David Loewenstein, Ph.D., is Professor and Director of Neuropsychology at the University of Miami School of Medicine and Research Director at the Wien Center for Alzheimer’s Disease and Memory Disorders at Mt. Sinai Medical Center. In a previous post, I wrote about his research on cognitive rehabilitation for people with Alzheimer’s.
As part of his job, he writes articles about Alzheimer’s for scientific and medical journals. But he’s also written a book about his special needs daughter, Rachel, who was born four months early. For the Love of Rachel: A Father's Story is written from a personal, rather than a medical, point of view.
The early chapters of the book cover the ups and downs of Rachel’s months in the neonatal intensive care unit, her setbacks and her surgeries, and her fight to live. The next few chapters detail her family’s ongoing work to provide the help she needs to do things most of us take for granted – chew food, dress herself, and go to school.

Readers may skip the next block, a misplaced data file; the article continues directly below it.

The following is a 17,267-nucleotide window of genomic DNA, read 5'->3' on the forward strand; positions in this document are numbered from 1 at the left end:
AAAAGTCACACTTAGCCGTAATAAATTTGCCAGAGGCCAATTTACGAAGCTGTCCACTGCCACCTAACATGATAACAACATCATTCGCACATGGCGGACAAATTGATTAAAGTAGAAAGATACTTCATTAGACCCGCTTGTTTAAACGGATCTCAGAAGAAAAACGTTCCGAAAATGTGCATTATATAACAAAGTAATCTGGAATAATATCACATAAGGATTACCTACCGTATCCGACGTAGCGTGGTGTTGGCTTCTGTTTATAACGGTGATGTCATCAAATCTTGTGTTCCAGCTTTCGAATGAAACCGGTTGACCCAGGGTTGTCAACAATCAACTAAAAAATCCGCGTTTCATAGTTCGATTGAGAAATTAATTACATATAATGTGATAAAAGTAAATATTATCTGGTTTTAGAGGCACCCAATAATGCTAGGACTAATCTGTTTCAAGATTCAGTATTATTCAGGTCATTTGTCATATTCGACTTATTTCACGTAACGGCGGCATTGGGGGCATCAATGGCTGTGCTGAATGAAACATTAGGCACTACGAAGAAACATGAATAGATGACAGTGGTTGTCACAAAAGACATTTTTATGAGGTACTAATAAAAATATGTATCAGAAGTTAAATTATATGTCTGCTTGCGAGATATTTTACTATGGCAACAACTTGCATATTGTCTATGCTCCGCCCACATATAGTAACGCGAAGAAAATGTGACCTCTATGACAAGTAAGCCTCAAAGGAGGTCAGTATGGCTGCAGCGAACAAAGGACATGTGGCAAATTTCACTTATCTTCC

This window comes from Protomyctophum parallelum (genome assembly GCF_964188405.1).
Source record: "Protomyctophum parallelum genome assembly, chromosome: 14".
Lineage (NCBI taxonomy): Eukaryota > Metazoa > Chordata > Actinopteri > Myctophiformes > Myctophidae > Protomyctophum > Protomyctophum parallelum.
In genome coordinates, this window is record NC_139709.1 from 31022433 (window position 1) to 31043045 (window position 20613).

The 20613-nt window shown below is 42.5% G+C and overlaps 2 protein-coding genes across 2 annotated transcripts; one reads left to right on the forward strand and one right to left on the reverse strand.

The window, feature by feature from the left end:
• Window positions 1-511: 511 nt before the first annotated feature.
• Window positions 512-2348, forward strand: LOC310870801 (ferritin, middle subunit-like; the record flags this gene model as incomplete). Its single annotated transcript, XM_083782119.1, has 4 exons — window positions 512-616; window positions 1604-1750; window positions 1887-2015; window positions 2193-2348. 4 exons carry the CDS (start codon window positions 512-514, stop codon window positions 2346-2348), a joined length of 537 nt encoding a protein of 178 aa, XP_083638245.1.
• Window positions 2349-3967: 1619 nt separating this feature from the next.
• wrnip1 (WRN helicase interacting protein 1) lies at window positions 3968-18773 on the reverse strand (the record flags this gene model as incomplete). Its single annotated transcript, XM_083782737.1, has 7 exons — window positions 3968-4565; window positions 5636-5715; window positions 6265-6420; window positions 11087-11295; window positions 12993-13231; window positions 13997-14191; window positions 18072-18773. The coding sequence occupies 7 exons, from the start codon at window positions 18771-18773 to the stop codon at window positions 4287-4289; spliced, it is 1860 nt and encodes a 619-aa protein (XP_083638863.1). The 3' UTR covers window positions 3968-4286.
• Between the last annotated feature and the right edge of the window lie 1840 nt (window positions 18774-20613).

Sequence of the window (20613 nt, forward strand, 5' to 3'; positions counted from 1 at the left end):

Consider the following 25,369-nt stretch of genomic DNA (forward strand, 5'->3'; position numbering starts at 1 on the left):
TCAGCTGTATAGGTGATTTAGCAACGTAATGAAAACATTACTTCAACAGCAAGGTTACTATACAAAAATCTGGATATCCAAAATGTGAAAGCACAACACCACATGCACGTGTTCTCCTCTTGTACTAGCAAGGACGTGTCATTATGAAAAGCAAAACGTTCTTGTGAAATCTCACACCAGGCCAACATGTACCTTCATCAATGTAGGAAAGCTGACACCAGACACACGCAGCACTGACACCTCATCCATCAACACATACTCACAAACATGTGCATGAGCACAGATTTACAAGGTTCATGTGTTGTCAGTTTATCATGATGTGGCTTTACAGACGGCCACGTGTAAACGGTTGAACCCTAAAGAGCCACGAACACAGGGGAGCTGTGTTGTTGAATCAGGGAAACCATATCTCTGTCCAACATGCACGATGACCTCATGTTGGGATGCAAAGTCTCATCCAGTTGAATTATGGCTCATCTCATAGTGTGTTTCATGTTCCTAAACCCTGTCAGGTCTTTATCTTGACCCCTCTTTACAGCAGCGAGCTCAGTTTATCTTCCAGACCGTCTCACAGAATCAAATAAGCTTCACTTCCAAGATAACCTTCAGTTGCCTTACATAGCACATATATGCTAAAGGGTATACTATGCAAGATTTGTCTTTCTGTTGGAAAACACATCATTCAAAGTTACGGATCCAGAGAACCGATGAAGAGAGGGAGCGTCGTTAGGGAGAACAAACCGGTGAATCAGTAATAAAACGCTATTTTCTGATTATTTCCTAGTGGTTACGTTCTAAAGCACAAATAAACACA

But it’s the last two chapters that prompted me to review this book on a blog about Alzheimer’s and dementia. In those chapters, Dr. Loewenstein writes that having a special needs child has caused him to re-examine his assumptions about life, and society’s emphasis on appearance, money and winning. He says that by accepting Rachel’s limitations, he has come to accept his own limitations and those of others.
“To understand that we all struggle with limitations and fallibility is to finally embrace our true humanity,” he writes. Could it be that Alzheimer’s and dementia can teach us this same lesson?